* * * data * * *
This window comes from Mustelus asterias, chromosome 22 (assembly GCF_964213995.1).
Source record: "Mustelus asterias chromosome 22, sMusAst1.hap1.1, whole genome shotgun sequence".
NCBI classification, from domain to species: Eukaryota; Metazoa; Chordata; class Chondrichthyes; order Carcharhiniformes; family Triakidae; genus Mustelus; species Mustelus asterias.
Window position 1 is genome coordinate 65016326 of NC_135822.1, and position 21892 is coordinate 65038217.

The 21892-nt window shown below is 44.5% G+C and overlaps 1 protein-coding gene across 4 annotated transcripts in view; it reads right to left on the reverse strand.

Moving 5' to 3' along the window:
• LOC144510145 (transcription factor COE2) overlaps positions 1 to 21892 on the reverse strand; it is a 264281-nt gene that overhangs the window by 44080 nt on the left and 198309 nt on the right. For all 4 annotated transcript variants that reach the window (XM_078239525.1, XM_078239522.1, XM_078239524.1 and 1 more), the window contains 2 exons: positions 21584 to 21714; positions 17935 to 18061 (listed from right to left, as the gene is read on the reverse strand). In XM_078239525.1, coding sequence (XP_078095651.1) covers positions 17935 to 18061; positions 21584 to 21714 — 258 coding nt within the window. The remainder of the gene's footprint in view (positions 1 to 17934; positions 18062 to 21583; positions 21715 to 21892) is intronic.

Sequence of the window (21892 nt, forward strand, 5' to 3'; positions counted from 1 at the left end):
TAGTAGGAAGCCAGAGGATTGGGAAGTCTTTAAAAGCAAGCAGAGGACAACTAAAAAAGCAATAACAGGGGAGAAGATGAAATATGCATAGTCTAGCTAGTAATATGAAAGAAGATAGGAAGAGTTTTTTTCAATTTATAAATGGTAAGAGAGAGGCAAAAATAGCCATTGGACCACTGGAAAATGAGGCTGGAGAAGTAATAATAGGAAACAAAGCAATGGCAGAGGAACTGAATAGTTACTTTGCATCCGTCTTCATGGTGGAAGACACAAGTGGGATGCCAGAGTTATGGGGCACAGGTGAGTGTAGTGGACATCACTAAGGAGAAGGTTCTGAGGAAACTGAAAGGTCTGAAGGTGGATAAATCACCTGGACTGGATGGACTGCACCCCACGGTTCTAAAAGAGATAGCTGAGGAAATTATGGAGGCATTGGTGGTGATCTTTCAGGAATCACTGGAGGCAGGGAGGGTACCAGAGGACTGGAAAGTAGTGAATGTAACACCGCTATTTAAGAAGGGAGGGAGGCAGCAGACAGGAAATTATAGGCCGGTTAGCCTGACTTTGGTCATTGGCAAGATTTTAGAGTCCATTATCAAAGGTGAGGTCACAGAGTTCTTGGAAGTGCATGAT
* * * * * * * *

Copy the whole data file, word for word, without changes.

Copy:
This window comes from Mustelus asterias, chromosome 22 (assembly GCF_964213995.1).
Source record: "Mustelus asterias chromosome 22, sMusAst1.hap1.1, whole genome shotgun sequence".
NCBI classification, from domain to species: Eukaryota; Metazoa; Chordata; class Chondrichthyes; order Carcharhiniformes; family Triakidae; genus Mustelus; species Mustelus asterias.
Window position 1 is genome coordinate 65016326 of NC_135822.1, and position 21892 is coordinate 65038217.

The 21892-nt window shown below is 44.5% G+C and overlaps 1 protein-coding gene across 4 annotated transcripts in view; it reads right to left on the reverse strand.

Moving 5' to 3' along the window:
• LOC144510145 (transcription factor COE2) overlaps positions 1 to 21892 on the reverse strand; it is a 264281-nt gene that overhangs the window by 44080 nt on the left and 198309 nt on the right. For all 4 annotated transcript variants that reach the window (XM_078239525.1, XM_078239522.1, XM_078239524.1 and 1 more), the window contains 2 exons: positions 21584 to 21714; positions 17935 to 18061 (listed from right to left, as the gene is read on the reverse strand). In XM_078239525.1, coding sequence (XP_078095651.1) covers positions 17935 to 18061; positions 21584 to 21714 — 258 coding nt within the window. The remainder of the gene's footprint in view (positions 1 to 17934; positions 18062 to 21583; positions 21715 to 21892) is intronic.

Sequence of the window (21892 nt, forward strand, 5' to 3'; positions counted from 1 at the left end):
TAGTAGGAAGCCAGAGGATTGGGAAGTCTTTAAAAGCAAGCAGAGGACAACTAAAAAAGCAATAACAGGGGAGAAGATGAAATATGCATAGTCTAGCTAGTAATATGAAAGAAGATAGGAAGAGTTTTTTTCAATTTATAAATGGTAAGAGAGAGGCAAAAATAGCCATTGGACCACTGGAAAATGAGGCTGGAGAAGTAATAATAGGAAACAAAGCAATGGCAGAGGAACTGAATAGTTACTTTGCATCCGTCTTCATGGTGGAAGACACAAGTGGGATGCCAGAGTTATGGGGCACAGGTGAGTGTAGTGGACATCACTAAGGAGAAGGTTCTGAGGAAACTGAAAGGTCTGAAGGTGGATAAATCACCTGGACTGGATGGACTGCACCCCACGGTTCTAAAAGAGATAGCTGAGGAAATTATGGAGGCATTGGTGGTGATCTTTCAGGAATCACTGGAGGCAGGGAGGGTACCAGAGGACTGGAAAGTAGTGAATGTAACACCGCTATTTAAGAAGGGAGGGAGGCAGCAGACAGGAAATTATAGGCCGGTTAGCCTGACTTTGGTCATTGGCAAGATTTTAGAGTCCATTATCAAAGGTGAGGTCACAGAGTTCTTGGAAGTGCATGAT